A socio-technical evaluation of the impact of energy demand reduction measures in family homes
thesisposted on 30.05.2017, 16:09 by Paula Cosar-Jorda
Energy consumption in the home depends on appliance ownership and use, space heating systems, control set-points and hot water use. It represents a significant proportion of national demand in the UK. The factors that drive the level of consumption are a complex and interrelated mix of the numbers of people in the home, the building and system characteristics as well as the preferences for the internal environment and service choices of occupants. Reducing the energy demand in the domestic sector is critical to achieving the national 2050 carbon targets, as upward of 60% reduction in demand is assumed by many energy system scenarios and technology pathways. The uptake of reduction measures has been demonstrated to be quite ad hoc and intervention studies have demonstrated considerable variation in the results. Additionally, a limitation of many studies is that they only consider one intervention, whereas a more holistic approach to the assessment of the potential of reduction measures in specific homes may yield a better understanding of the likely impact of measures on the whole house consumption and indeed would shed light on the appropriateness of the assumptions that underpin the decisions that need to be made regarding the future energy supply system and demand strategies. This work presents a systematic approach to modelling potential reductions for a set of seven family homes, feeding back this information to householders and then evaluating the likely reduction potential based on their responses. Carried out through a combination of monitoring and semi-structured interviews, the approach develops a methodology to model energy reduction in specific homes using monitoring data and steady-state heat balance principles to determine ventilation heat loss, improving the assumptions within the energy model regarding those variables affected by human behaviour. The findings suggest that the anticipated reductions in end use energy demand in the domestic sector are possible, but that there is no `one size fits all' solution. A combination of retrofitting and lifestyle change is needed in most homes and smart home technology may potentially be useful in assisting the home owner to achieve reductions where they are attempting to strike a balance between energy efficiency, service and comfort.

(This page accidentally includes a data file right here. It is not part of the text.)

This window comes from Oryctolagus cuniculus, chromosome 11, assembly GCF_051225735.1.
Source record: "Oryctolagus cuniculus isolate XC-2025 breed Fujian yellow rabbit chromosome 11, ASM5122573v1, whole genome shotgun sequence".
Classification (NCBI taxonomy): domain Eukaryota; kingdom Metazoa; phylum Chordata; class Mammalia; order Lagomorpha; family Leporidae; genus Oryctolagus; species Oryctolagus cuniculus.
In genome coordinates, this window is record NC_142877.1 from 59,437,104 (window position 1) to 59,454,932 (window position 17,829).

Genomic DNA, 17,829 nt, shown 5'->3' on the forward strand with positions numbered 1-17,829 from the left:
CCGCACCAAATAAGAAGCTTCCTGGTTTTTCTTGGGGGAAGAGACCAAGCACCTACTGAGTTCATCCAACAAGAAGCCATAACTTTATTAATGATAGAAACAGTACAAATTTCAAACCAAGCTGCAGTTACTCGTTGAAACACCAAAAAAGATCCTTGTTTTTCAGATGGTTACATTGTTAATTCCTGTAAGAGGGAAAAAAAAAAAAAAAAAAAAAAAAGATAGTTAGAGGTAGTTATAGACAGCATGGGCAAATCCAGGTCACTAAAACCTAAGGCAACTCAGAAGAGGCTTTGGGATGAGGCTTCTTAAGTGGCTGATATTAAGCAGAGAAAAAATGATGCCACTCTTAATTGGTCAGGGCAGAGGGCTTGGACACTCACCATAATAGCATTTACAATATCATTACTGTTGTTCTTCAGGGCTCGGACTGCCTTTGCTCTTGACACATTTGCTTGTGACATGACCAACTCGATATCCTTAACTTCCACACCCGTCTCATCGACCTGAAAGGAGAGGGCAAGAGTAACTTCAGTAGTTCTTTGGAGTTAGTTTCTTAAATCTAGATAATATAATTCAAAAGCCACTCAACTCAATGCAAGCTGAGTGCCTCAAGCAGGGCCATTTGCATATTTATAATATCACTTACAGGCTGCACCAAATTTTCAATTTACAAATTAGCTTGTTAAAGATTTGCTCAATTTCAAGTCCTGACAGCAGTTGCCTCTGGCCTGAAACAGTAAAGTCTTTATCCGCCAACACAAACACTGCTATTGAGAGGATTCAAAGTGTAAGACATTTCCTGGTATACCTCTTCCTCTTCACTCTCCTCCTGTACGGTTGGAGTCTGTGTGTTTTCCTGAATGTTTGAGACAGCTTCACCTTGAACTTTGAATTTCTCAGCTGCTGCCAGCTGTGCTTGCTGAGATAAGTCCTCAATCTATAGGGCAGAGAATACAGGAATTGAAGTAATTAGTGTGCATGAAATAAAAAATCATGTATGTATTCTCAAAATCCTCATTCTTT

- Architecture, Building and Civil Engineering